While foreign soft power was a powerful force in Chinese politics throughout the modern era, overt attempts by foreign regimes, whether American, Japanese, or Soviet, to engineer political and social change in mainland China generally had the opposite effect. Over the long term, political and intellectual elites have tended to react poorly to foreign attempts at “reeducating” them, their deeply embedded nationalism eventually producing a large backlash against perceived foreign intrusion and arrogance. From this perspective, the current situation has a lot in common with the Sino-Soviet Split after 1956.
Chinese elites may have aspired to foreign examples—especially to the American example in the late 20th Century—but aspiration is very different from being on the receiving end of politically charged, proselytizing “engagement” efforts. The first can be compatible with rising domestic nationalism, the latter generally cannot. Yes, most Chinese elites wanted to emulate the West for much of the century, and many still do, but many of them were also very keen on maintaining a sense of self-respect, keen onSchmittian “us versus them” divisions, and therefore highly sensitive to overt displays of foreign intellectual or political “superiority.” These attitudes may be, at some abstract level, mutually conflicting, but then the Chinese elite psyche has long been a bundle of contradictions.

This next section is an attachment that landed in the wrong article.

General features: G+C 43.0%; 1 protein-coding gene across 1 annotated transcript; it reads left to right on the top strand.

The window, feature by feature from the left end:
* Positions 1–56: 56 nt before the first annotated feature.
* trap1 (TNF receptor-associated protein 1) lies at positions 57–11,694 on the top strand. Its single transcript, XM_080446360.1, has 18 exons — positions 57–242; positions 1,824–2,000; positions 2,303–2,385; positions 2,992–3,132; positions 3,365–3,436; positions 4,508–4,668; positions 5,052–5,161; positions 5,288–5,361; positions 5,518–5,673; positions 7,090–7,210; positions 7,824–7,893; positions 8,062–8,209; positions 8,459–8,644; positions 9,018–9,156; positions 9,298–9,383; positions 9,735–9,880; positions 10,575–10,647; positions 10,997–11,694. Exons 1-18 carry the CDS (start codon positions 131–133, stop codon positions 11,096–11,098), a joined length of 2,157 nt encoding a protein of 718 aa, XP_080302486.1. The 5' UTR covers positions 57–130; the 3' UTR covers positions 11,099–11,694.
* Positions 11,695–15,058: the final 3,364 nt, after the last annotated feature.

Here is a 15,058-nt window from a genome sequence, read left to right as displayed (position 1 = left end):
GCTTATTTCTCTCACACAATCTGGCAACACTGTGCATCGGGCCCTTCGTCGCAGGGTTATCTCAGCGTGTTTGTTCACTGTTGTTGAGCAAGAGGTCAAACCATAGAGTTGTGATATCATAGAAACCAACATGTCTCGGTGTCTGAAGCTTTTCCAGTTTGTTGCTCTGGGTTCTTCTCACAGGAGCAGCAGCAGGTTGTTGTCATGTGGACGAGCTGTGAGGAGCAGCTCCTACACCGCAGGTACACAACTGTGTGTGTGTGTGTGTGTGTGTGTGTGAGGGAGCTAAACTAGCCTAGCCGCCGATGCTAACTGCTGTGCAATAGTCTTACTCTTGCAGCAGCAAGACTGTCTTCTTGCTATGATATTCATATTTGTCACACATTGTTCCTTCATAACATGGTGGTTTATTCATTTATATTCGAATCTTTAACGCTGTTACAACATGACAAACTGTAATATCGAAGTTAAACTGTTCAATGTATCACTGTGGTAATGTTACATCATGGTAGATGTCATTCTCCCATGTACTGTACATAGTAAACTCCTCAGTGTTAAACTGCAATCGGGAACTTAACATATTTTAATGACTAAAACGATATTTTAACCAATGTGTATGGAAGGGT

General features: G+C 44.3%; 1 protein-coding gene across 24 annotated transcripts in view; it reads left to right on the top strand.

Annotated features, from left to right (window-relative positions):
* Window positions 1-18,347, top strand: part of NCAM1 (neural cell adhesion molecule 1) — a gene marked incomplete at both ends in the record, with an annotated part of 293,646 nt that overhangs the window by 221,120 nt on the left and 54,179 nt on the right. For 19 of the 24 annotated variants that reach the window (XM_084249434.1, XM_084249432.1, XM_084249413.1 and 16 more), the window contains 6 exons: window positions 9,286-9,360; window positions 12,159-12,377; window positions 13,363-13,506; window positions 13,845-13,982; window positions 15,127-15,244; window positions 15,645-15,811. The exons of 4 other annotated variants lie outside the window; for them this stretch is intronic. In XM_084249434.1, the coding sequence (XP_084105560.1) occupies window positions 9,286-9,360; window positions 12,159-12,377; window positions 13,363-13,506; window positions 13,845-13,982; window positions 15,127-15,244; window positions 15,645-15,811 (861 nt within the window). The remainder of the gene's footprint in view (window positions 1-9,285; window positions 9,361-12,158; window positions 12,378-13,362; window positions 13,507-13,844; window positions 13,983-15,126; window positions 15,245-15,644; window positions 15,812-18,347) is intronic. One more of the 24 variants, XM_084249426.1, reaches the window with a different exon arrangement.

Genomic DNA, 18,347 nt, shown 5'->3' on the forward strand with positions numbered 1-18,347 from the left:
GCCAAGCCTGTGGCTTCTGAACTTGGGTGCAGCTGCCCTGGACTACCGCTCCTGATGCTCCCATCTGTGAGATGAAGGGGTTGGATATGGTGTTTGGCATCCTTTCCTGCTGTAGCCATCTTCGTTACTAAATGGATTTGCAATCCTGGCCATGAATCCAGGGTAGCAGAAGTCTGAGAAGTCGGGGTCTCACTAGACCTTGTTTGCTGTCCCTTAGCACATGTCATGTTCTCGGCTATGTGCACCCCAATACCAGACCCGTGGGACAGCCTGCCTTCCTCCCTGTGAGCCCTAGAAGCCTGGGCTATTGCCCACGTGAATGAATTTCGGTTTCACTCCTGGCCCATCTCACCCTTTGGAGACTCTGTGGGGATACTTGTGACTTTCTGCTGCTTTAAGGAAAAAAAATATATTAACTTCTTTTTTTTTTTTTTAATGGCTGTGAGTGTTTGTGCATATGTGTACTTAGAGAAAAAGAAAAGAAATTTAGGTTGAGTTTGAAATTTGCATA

Against this ideological background, the effective exercise of foreign “soft power” in China required, pun intended, a soft touch: leading by example, perhaps, rather than directly attempting to convert; demonstrating rather than attempting to engineer. (And needless to say, since at least 2016, and probably since the early 2000s, the United States has done a very poor job of demonstrating the virtues of liberal democracy.)